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Ah, January — the month when fitness clubs suddenly see their memberships swell with people determined to keep their vow to get healthy and slim.
It's an annual tradition: Staying fit and losing weight were once again the top two New Year’s resolutions in the most recent Nielsen poll.
If you are a new gym member, you’re joining a tribe with its own set of characters, quirks and rules. Here are six etiquette tips to make your workouts smooth and faux pas-free:
1. Don’t engage in bad behavior
In a TODAY poll, readers found the screamer to be the most annoying gym character, closely followed by the sweaty guy (or girl). The ogler was in third place. Don’t be one of those people.
If you’re a grunting bro who can't press a pound without sounding like he's competing for the World Weightlifting Championship, tone it down and be aware others may be bothered by your loud efforts.
Wipe down any equipment after you’ve used it: It doesn’t matter if you are on a machine for two minutes or an hour. Between sweat and whatever disgustingness was on your hands, you must clean up after yourself. You are also allowed to tell somebody who doesn’t follow this rule: “Hey, I think you forgot to wipe down your station back there.”
And yes, you may be surrounded by people with fantastic bodies, wearing workout clothes that show off their hard work. But don’t stare or attempt to make a love connection. This is a health club, not a night club.
2. Get off the phone
One-sided conversations can be annoying and distracting to other gym members working out around you, especially when you’re raising your voice to be heard above the hum of the machines. When you’re on the elliptical, it's not the time to catch up on gossip with your best friend during a 30-minute call.
Plus, you’re not here to update your Facebook status, check Instagram or take selfies. You’re here to focus on your fitness goals. Put the phone on airplane mode to minimize distractions.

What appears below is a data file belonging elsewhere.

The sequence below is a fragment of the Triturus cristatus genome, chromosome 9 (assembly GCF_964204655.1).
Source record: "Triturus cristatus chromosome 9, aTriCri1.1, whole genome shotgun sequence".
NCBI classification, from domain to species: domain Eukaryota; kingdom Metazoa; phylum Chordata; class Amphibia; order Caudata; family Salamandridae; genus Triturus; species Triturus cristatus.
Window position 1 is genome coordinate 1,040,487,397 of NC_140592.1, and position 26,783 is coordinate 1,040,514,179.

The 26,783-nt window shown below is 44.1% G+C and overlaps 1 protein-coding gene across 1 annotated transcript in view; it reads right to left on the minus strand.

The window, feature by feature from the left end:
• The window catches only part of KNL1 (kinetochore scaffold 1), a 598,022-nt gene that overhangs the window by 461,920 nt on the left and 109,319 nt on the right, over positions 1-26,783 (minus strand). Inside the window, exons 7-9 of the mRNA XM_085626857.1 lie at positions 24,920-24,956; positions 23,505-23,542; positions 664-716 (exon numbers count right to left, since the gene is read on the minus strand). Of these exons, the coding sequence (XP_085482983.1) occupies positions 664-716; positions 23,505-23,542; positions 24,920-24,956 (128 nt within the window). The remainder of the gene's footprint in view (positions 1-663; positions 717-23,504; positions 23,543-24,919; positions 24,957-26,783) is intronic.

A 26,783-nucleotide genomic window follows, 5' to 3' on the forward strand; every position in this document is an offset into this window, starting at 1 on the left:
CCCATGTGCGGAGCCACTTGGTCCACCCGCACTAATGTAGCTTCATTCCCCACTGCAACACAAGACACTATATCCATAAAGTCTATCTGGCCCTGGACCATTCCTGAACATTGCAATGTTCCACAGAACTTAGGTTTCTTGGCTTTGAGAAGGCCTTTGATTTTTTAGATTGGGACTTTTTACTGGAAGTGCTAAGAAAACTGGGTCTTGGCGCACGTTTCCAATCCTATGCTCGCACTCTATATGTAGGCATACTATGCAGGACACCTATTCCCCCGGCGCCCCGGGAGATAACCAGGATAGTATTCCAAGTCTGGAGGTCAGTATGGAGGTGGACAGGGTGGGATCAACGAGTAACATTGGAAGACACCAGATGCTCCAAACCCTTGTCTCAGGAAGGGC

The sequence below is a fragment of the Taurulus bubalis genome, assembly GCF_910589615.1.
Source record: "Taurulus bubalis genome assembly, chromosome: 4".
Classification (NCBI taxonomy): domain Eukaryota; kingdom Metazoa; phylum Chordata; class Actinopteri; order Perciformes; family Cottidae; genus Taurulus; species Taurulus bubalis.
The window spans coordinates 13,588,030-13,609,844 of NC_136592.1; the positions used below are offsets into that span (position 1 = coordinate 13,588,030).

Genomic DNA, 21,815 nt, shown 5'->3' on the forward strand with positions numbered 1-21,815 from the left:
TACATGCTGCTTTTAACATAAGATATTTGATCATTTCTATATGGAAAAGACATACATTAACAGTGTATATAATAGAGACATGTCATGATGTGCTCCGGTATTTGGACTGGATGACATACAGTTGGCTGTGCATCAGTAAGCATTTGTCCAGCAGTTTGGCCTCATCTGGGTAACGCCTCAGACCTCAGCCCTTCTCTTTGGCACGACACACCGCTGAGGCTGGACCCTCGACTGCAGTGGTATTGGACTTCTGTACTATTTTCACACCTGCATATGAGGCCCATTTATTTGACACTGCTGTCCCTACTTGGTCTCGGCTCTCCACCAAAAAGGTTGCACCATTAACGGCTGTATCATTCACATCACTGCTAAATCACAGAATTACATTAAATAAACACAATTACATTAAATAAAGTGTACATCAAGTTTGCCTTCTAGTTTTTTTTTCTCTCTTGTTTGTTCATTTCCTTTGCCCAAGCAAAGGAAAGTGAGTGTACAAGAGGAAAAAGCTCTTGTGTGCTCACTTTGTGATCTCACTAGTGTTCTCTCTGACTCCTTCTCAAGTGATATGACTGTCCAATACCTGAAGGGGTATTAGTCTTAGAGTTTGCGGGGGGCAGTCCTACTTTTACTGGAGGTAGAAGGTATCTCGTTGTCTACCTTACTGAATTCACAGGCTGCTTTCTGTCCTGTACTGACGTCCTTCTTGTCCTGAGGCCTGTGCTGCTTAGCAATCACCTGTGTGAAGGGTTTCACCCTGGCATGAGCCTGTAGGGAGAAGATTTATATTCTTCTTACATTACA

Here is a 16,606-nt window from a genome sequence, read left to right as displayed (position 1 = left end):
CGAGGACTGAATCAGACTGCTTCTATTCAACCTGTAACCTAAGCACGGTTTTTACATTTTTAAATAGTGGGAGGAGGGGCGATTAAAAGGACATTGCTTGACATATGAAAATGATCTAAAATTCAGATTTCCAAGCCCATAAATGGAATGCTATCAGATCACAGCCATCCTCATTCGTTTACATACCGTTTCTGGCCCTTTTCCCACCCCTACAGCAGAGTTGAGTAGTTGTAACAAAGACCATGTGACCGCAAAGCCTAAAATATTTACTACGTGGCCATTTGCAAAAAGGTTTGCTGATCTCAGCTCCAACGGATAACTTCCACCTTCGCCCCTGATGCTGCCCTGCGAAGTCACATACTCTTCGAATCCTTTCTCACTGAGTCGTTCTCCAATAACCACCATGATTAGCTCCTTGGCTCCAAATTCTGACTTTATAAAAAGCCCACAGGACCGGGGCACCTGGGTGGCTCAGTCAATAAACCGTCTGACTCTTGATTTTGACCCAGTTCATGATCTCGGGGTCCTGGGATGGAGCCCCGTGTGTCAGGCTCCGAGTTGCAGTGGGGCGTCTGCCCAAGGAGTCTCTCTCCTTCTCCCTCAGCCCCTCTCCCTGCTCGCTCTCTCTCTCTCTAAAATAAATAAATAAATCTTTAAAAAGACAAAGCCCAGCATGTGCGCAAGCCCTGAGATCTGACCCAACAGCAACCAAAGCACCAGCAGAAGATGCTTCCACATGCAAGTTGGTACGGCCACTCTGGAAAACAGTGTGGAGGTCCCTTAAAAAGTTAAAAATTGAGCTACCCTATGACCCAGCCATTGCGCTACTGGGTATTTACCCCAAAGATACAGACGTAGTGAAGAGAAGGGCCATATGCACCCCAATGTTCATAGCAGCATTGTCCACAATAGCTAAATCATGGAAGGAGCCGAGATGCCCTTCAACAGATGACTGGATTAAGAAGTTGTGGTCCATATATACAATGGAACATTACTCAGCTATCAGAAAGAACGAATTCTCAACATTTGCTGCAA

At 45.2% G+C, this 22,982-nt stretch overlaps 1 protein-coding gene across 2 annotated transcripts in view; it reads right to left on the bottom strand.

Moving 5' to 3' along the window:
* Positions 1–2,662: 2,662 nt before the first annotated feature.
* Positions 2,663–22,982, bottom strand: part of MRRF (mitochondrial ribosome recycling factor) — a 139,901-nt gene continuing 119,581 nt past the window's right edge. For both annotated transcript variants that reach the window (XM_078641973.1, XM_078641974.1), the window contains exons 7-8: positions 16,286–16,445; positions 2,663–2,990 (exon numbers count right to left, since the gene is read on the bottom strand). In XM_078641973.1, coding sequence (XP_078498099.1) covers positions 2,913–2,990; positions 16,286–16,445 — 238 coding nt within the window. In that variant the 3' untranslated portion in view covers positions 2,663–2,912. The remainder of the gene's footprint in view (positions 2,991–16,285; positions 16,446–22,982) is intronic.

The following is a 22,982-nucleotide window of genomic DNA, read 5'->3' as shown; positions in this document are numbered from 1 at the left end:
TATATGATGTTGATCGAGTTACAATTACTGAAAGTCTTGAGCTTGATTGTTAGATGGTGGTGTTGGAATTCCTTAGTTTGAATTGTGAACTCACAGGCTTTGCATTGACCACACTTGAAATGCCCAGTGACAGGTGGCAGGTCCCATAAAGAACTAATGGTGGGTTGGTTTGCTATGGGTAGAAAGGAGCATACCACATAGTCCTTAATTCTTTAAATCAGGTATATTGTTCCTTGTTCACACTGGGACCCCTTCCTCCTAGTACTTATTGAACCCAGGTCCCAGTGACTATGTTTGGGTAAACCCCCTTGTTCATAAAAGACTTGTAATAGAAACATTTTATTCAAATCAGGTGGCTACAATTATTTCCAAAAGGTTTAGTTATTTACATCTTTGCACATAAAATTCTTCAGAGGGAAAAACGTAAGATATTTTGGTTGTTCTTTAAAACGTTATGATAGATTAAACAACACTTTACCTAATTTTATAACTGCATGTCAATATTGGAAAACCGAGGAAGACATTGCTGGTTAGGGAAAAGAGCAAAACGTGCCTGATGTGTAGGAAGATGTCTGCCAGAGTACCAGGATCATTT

RELATED: The 10 worst people at the gym
3. Respect other people’s time
If you want to socialize, this may not be the time to do it. Don’t be the non-stop talker who doesn’t get the hint that the person next to you just wants to be left alone and focus on their workout.
If you encounter the non-stop talker who wants to have a conversation even when you're wearing a headset, you can let her know, “Great to chat. I need to get back to my workout. Hope you have a good workout yourself.”
Then put on your earphones and focus on your workout. It’s OK to not respond to continued comments as if you cannot hear her. Don’t feel badly about it. You are there to work out, not to bond with anybody.
4. Be on time for class
You may think no one notices when you sneak into the room 10 minutes after your yoga or strength training class has already started, but that’s wishful thinking. Not only is it not good for you to skip the all-important warm up and initial instructions, but you’ll distract others while setting up, getting equipment and catching up. Everyone really does notice. Just show up on time.
5. Read class descriptions carefully
Tempted to try the Super Advanced Yoga class even though you've never done a downward facing dog? Or don't even know what that is? Pay attention to class descriptions and don't go overboard attempting advanced workouts if you're a beginner. It may put you off, plus it may disrupt the flow of the other people in the class.
Don’t hog the equipment or be afront-row diva — claiming “your” spot in a class and expecting it to be free even if you’re late. The gym is a public space so everyone must share.
If you encounter a turf queen bee, don’t fall into the trap of either being bullied by her and staying away from “her” spot — but don’t intentionally take her spot just to teach her a lesson. Base your workout location depending on your needs (close to the instructor or near the fans, for example), not hers.
If someone is hogging the triceps press, you can politely ask if you could take turns. Speak to a gym employee about bigger complaints, like members who clearly break the rules.
A. Pawlowski, Linda Melone, Jacqueline Stenson and Jane Weaver contributed to this report.